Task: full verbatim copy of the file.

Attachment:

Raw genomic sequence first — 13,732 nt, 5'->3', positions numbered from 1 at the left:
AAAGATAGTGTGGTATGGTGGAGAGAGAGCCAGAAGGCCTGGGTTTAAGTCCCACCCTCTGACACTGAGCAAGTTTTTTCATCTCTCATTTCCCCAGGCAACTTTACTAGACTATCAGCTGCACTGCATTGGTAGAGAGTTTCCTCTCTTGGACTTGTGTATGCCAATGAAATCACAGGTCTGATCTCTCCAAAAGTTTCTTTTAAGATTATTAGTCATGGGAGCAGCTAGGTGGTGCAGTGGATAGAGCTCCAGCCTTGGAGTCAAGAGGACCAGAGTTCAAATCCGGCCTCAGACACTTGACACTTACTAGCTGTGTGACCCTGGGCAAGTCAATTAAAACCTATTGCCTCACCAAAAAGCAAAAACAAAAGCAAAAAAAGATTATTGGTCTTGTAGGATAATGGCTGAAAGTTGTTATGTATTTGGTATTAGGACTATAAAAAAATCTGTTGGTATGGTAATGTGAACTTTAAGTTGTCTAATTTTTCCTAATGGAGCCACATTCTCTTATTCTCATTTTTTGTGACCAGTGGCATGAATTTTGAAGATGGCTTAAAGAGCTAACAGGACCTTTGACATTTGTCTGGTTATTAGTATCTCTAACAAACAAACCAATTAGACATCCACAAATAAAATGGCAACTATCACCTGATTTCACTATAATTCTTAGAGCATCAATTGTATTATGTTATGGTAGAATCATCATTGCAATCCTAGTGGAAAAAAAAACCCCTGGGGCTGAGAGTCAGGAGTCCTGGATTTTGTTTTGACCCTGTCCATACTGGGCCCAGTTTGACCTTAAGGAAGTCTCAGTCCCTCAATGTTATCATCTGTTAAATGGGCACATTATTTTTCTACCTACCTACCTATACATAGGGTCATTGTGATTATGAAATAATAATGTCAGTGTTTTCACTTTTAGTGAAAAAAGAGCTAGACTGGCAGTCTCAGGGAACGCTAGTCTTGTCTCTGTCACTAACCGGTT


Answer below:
Raw genomic sequence first — 13,732 nt, 5'->3', positions numbered from 1 at the left:
AAAGATAGTGTGGTATGGTGGAGAGAGAGCCAGAAGGCCTGGGTTTAAGTCCCACCCTCTGACACTGAGCAAGTTTTTTCATCTCTCATTTCCCCAGGCAACTTTACTAGACTATCAGCTGCACTGCATTGGTAGAGAGTTTCCTCTCTTGGACTTGTGTATGCCAATGAAATCACAGGTCTGATCTCTCCAAAAGTTTCTTTTAAGATTATTAGTCATGGGAGCAGCTAGGTGGTGCAGTGGATAGAGCTCCAGCCTTGGAGTCAAGAGGACCAGAGTTCAAATCCGGCCTCAGACACTTGACACTTACTAGCTGTGTGACCCTGGGCAAGTCAATTAAAACCTATTGCCTCACCAAAAAGCAAAAACAAAAGCAAAAAAAGATTATTGGTCTTGTAGGATAATGGCTGAAAGTTGTTATGTATTTGGTATTAGGACTATAAAAAAATCTGTTGGTATGGTAATGTGAACTTTAAGTTGTCTAATTTTTCCTAATGGAGCCACATTCTCTTATTCTCATTTTTTGTGACCAGTGGCATGAATTTTGAAGATGGCTTAAAGAGCTAACAGGACCTTTGACATTTGTCTGGTTATTAGTATCTCTAACAAACAAACCAATTAGACATCCACAAATAAAATGGCAACTATCACCTGATTTCACTATAATTCTTAGAGCATCAATTGTATTATGTTATGGTAGAATCATCATTGCAATCCTAGTGGAAAAAAAAACCCCTGGGGCTGAGAGTCAGGAGTCCTGGATTTTGTTTTGACCCTGTCCATACTGGGCCCAGTTTGACCTTAAGGAAGTCTCAGTCCCTCAATGTTATCATCTGTTAAATGGGCACATTATTTTTCTACCTACCTACCTATACATAGGGTCATTGTGATTATGAAATAATAATGTCAGTGTTTTCACTTTTAGTGAAAAAAGAGCTAGACTGGCAGTCTCAGGGAACGCTAGTCTTGTCTCTGTCACTAACCGGTT